With $227.5 billion of volume in the first quarter, the syndicated lending business is on a pace to surpass 1997's record $1 trillion.
The first-quarter total exceeded the $210.9 billion of the first three months of 1997. It trailed the $316.7 billion reported in the fourth quarter, which is when syndicated lending tends to be strongest.
"It is shaping up as another very big year," said Jasmin Chanana, research manager at Securities Data Co., which provided the statistics. "There is a lot of liquidity out there."
Chase Manhattan Corp. again led the industry, accounting for almost half of the first quarter's activity. The $94.4 billion that Chase managed rose from $84.6 billion a year earlier.
The quarter's biggest syndications were $5 billion for Deere & Co., $4.9 billion for Texas Utilities, and $4 billion for Lucent Technologies. Chase played a role in each of these.
NationsBank Corp. ranked second, with $56.5 billion, and BankAmerica Corp. was third, at $50.8 billion.
Banks' high levels of capital, stepped-up merger and acquisition activity, and a solid fixed-income market fueled the quarterly growth. The departure of Asian investors also had an impact, with agent banks being squeezed a bit on pricing.
"The market is going through a transformation that presents challenges and opportunities to issuers, investors, and agent banks," said Peter Gleysteen, managing director overseeing global syndications at Chase Manhattan. "What was once a simple business is now more complex if not volatile from time to time."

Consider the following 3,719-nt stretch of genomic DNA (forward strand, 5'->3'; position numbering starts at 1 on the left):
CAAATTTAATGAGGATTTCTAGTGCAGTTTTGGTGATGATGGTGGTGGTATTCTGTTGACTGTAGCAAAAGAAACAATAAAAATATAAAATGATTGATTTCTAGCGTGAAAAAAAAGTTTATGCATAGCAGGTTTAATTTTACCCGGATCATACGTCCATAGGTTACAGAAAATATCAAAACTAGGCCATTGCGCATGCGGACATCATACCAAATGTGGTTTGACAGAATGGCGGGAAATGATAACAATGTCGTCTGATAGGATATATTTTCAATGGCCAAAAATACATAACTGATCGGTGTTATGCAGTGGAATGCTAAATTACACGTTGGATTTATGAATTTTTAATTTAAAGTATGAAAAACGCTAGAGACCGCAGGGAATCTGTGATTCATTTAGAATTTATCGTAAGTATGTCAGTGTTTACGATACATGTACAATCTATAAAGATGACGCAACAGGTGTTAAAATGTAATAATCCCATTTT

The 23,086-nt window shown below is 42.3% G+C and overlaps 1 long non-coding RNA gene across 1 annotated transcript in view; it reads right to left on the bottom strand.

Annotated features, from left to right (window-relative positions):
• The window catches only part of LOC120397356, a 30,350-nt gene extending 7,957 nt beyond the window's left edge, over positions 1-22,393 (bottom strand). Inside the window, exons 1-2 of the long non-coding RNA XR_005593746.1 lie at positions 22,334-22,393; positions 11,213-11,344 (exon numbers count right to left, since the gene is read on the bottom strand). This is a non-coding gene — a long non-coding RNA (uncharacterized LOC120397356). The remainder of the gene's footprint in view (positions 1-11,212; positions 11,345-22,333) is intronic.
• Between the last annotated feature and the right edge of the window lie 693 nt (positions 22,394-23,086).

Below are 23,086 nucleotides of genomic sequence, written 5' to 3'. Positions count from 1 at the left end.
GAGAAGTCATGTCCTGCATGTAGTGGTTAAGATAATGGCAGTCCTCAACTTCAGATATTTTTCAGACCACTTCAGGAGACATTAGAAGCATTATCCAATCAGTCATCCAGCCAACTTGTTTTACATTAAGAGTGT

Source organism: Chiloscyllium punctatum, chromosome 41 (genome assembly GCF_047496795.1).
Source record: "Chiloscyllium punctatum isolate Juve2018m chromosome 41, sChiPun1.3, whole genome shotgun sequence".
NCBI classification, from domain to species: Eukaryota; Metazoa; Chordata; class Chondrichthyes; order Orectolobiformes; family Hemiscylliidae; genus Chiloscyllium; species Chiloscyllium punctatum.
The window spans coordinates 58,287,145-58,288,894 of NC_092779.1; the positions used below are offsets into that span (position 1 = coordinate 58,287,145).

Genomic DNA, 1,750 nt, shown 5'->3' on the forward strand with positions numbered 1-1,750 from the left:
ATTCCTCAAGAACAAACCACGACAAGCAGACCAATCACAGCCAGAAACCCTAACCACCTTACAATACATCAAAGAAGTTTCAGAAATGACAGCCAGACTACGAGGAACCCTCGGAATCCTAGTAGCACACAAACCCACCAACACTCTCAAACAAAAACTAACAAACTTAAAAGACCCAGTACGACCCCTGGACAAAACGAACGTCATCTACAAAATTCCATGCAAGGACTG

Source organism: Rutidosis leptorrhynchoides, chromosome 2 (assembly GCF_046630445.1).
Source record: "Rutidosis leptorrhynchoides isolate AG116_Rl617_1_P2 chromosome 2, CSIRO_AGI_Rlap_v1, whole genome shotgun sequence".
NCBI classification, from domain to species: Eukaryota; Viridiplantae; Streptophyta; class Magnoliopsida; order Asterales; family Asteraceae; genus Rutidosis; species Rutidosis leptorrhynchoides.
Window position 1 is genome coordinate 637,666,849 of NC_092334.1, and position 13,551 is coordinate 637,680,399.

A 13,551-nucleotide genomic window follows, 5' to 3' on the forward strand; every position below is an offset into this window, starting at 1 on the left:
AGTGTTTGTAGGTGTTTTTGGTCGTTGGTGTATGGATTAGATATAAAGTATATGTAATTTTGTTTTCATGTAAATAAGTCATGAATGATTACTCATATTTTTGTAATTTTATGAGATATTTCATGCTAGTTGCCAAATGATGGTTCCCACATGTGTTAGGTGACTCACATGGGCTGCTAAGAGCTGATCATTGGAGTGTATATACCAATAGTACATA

Higher-yielding syndications-loans priced well above the London interbank offered rate-were especially robust, with solid demand from both banks and institutional investors.
Highly leveraged loans at least 250 basis points above Libor were $26.9 billion, up from $10.4 billion in last year's first quarter. Leveraged loans at Libor plus at least 125 basis points grew to $75.5 billion from $31.2 billion.
"The big news is, we definitely have a buy-side-driven market," with investors stepping up so long as spreads and fees are equitable, Mr. Gleysteen said.
"People began to understand the effects of what happened in Asia and pricing firmed and brought stability to the market," said Kevin Sullivan, managing director of syndicated loan sales and trading at Bankers Trust Co.
There were some lingering signs of softness, especially for deals that rolled over existing loans. Some agent banks found themselves holding bigger than expected allocations because of the thin pricing.
"The investment-grade market remains far and away the most difficult," said John Finan, managing director in the loan syndications group at BankAmerica.
Indeed, deals that were not priced to reflect investors' heightened demands found fewer participants taking less of the packages.
Some agent banks made the necessary adjustments. "Some are in tune with the higher-yield needs of investors," one market watcher said. "As a result-particularly with investment-grade companies-some deals are going better than others."
Relationship-building was at times as important as pricing, Mr. Finan said. "That can give people a reason to go forward in an investment grade deal."
Though the league tables focus on dollar volume, some bankers say they have other measures for success. For instance, First Union Corp. focuses on the number of deals it acts as agent for.
"We had a lot of activity, with our number way ahead of last year," said Robert Healy, managing director of First Union's loan syndication group.
He credited the number-38-to "an active deal market and our position as a growing franchise."
First Union plans to further raise its profile. Indeed, the company late last week committed financing for Richfield Holdings' $207 million planned purchase of Dart Group Corp.